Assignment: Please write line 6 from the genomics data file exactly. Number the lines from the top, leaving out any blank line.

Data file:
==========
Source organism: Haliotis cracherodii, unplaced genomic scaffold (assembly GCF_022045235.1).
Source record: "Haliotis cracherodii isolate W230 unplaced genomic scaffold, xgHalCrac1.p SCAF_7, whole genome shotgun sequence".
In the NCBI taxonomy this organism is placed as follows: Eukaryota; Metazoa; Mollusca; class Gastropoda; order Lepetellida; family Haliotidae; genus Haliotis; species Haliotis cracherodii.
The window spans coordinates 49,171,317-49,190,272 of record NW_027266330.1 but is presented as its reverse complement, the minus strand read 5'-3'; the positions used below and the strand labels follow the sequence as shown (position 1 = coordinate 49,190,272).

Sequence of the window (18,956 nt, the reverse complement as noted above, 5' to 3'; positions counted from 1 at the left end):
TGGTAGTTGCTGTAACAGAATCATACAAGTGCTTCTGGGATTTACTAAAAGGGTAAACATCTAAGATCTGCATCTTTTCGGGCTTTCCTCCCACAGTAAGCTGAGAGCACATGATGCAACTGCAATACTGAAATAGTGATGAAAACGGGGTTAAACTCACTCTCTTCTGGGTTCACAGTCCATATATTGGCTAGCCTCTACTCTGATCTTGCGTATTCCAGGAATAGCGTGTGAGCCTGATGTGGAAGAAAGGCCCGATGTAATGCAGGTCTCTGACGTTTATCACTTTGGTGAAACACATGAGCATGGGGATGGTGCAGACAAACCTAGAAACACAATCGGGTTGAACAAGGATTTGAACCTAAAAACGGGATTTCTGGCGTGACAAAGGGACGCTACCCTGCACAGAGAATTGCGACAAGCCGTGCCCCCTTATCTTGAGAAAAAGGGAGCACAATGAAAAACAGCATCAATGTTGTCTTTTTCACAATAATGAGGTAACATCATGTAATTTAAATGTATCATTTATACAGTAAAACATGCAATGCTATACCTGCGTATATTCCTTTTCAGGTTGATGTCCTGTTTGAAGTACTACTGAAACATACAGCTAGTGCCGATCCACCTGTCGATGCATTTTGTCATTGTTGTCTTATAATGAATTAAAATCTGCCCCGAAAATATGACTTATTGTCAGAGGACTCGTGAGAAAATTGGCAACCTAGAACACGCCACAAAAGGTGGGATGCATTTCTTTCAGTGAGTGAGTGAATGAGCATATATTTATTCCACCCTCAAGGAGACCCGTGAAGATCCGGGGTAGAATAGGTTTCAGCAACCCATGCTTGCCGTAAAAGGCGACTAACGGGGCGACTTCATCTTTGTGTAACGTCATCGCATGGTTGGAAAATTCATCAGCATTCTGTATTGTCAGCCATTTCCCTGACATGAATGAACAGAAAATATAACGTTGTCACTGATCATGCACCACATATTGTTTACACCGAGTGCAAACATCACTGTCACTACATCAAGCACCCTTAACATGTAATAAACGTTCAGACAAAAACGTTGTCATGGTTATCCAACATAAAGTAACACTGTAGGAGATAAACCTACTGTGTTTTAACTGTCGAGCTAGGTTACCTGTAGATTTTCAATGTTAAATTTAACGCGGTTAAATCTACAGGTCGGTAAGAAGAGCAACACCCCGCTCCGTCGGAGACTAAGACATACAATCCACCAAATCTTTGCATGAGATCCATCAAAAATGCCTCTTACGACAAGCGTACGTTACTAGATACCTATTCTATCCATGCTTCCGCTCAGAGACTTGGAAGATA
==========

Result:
TGGTAGTTGCTGTAACAGAATCATACAAGTGCTTCTGGGATTTACTAAAAGGGTAAACATCTAAGATCTGCATCTTTTCGGGCTTTCCTCCCACAGTAAGCTGAGAGCACATGATGCAACTGCAATACTGAAATAGTGATGAAAACGGGGTTAAACTCACTCTCTTCTGGGTTCACAGTCCATATATTGGCTAGCCTCTACTCTGATCTTGCGTATTCCAGGAATAGCGTGTGAGCCTGATGTGGAAGAAAGGCCCGATGTAATGCAGGTCTCTGACGTTTATCACTTTGGTGAAACACATGAGCATGGGGATGGTGCAGACAAACCTAGAAACACAATCGGGTTGAACAAGGATTTGAACCTAAAAACGGGATTTCTGGCGTGACAAAGGGACGCTACCCTGCACAGAGAATTGCGACAAGCCGTGCCCCCTTATCTTGAGAAAAAGGGAGCACAATGAAAAACAGCATCAATGTTGTCTTTTTCACAATAATGAGGTAACATCATGTAATTTAAATGTATCATTTATACAGTAAAACATGCAATGCTATACCTGCGTATATTCCTTTTCAGGTTGATGTCCTGTTTGAAGTACTACTGAAACATACAGCTAGTGCCGATCCACCTGTCGATGCATTTTGTCATTGTTGTCTTATAATGAATTAAAATCTGCCCCGAAAATATGACTTATTGTCAGAGGACTCGTGAGAAAATTGGCAACCTAGAACACGCCACAAAAGGTGGGATGCATTTCTTTCAGTGAGTGAGTGAATGAGCATATATTTATTCCACCCTCAAGGAGACCCGTGAAGATCCGGGGTAGAATAGGTTTCAGCAACCCATGCTTGCCGTAAAAGGCGACTAACGGGGCGACTTCATCTTTGTGTAACGTCATCGCATGGTTGGAAAATTCATCAGCATTCTGTATTGTCAGCCATTTCCCTGACATGAATGAACAGAAAATATAACGTTGTCACTGATCATGCACCACATATTGTTTACACCGAGTGCAAACATCACTGTCACTACATCAAGCACCCTTAACATGTAATAAACGTTCAGACAAAAACGTTGTCATGGTTATCCAACATAAAGTAACACTGTAGGAGATAAACCTACTGTGTTTTAACTGTCGAGCTAGGTTACCTGTAGATTTTCAATGTTAAATTTAACGCGGTTAAATCTACAGGTCGGTAAGAAGAGCAACACCCCGCTCCGTCGGAGACTAAGACATACAATCCACCAAATCTTTGCATGAGATCCATCAAAAATGCCTCTTACGACAAGCGTACGTTACTAGATACCTATTCTATCCATGCTTCCGCTCAGAGACTTGGAAGATA